Yes... I agree with those above. The photos are amazing, but your comments are mostly vapid. You seem to be suggesting that this is all some elaborate stage where the sadist Israelis can revel in violence rather than what it really is -- a tool to train the IDF so they can be effective with minimal collateral damage. Perhaps you should take your own advice on generalizations. Every Israeli is not a bloodthirsty warmonger.

    --

    To respond only to this comment: First of all, I find "what it really is" a rather mundane task to concentrate on. What I find more interesting to investigate in my spare time is the various trajectories I can project from a real world phenomenon into something Marvelous (note that it's capitalized as I'm referring to the aesthetic of 16th and 17th c. Europe). Fault me for saying that it's a stage, because it's actually a model for a new Israeli-Palestinian conflict theme park in Dubai, but not because I failed to see "what it really is", as if acknowledging "what it really is" is mandatory, a moral obligation, an evidence for lacking reprehensible motives, and a necessary condition for a commentary such as mine to transcend dullness. I'm not afraid of dissent; I'm afraid of being relegated to "what it really is", of myopia.

    Second, there seems to be an unfamiliarity with how this blog (N.B. it's a blog) approaches its chosen purview (I'll say that it's "landscape", but with the caveat that its borders are not yet defined) and how I chose to operate. No matter how much I try to write everything I want to say, craft a post with a sense of finality, each post has to be considered unfinished with its themes having the possibility of being revisited again. All thoughts are inconclusive and dependent on previous and future posts. It's a process. I won't demand readers to stick with this blog for all the bits and pieces of ideas to coalesce into a whole. There is no and will never be finality. If they are willing to do that and offer some constructive criticism, however, I'm all the more happy for their patience and guidance. But I think there has been an undue burden, an unfair demand placed on me from the safe terrain of anonymity to perform according to some undefined measuring stick each time I post something. But hopefully what has been aggregrated so far, or this part here and that chunk there, aren't vapid.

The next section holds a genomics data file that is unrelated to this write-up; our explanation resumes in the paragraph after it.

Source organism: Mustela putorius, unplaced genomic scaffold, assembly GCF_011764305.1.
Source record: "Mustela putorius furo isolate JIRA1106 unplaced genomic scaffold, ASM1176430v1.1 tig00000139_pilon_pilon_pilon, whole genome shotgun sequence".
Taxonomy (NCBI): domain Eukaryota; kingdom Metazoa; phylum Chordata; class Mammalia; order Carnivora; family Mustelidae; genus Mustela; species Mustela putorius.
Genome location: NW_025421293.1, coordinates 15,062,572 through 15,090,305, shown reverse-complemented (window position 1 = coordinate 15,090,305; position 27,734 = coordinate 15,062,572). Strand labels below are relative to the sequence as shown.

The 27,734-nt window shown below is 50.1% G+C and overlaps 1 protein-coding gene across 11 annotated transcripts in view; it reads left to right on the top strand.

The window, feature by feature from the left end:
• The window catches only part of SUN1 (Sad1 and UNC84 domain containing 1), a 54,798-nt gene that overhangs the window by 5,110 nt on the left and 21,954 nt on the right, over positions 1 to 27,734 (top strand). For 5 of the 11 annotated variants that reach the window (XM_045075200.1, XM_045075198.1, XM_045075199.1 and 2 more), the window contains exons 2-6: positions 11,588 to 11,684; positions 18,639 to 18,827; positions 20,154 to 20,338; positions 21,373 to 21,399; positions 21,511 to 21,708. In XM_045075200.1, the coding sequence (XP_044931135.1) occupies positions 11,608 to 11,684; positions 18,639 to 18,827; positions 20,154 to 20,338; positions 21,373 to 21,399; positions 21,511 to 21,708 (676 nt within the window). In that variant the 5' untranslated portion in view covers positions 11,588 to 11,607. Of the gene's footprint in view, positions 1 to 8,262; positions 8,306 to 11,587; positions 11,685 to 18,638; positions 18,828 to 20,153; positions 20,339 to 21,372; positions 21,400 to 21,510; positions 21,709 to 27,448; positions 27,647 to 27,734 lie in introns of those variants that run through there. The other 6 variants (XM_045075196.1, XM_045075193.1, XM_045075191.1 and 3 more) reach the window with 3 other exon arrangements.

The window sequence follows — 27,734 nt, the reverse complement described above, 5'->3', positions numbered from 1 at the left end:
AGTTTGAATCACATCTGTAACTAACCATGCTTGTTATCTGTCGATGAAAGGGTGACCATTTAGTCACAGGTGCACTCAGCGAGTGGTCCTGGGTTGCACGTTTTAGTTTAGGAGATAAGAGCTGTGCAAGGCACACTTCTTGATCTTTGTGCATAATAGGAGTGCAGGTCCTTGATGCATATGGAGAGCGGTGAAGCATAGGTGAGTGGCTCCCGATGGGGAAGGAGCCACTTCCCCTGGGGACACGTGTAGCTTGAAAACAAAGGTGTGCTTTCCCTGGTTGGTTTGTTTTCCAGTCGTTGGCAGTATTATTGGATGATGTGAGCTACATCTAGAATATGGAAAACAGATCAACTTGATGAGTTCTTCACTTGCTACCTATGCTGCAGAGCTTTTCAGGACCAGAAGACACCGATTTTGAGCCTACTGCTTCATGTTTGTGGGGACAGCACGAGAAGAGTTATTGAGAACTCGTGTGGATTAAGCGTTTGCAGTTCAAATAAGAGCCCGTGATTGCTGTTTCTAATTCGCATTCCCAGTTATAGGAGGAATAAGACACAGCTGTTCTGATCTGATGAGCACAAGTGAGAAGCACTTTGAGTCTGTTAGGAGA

Third, regarding the advice: taken.

    Fourth, to reiterate, this was my response only to the comment (by "Anonymous") here on my comment and to some extent the comment immediately previous.


  • malthus360
  • March 2, 2009 at 11:14:00 AM CST
  • Interesting. I thought the name "Chicago" was a reference to "Chicago Rules," i.e - you put one of mine in the hospital, I put one of your's in the morgue.


  • Anonymous
  • March 3, 2009 at 10:00:00 AM CST
  • If you knew anything about Arab popular music you would know that the fascination with the romance of Chicago's gangster past is not simply an Israeli projection.


  • Alexander Trevi
  • March 3, 2009 at 1:57:00 PM CST
  • More on MOUT facilities here, which has a link to CMOUTS. They "specialize in producing 'Mobile Operational Urban Training Structures' for the military sector utilizing Conex cargo containers."


  • Elias
  • March 5, 2009 at 6:21:00 PM CST
  • Why waste time training a real army and retraining all men again and again for 30 days each and every year till the age of 40 when you can fool your enemies with inflatable arms?

    http://englishrussia.com/?p=2025

    they're damn cheaper too!


  • Anonymous
  • April 24, 2009 at 6:31:00 AM CDT
  • Adam and Oliver are giving a talk as part of a photographic lecture series taking place on the 19th May.
    Following that there are another two lectures by Simon Norfolk and then Tom Stoddart, and its all in aid of the charity PhotoVoice.
    All the details are on their website at www.photovoice.org

    Nia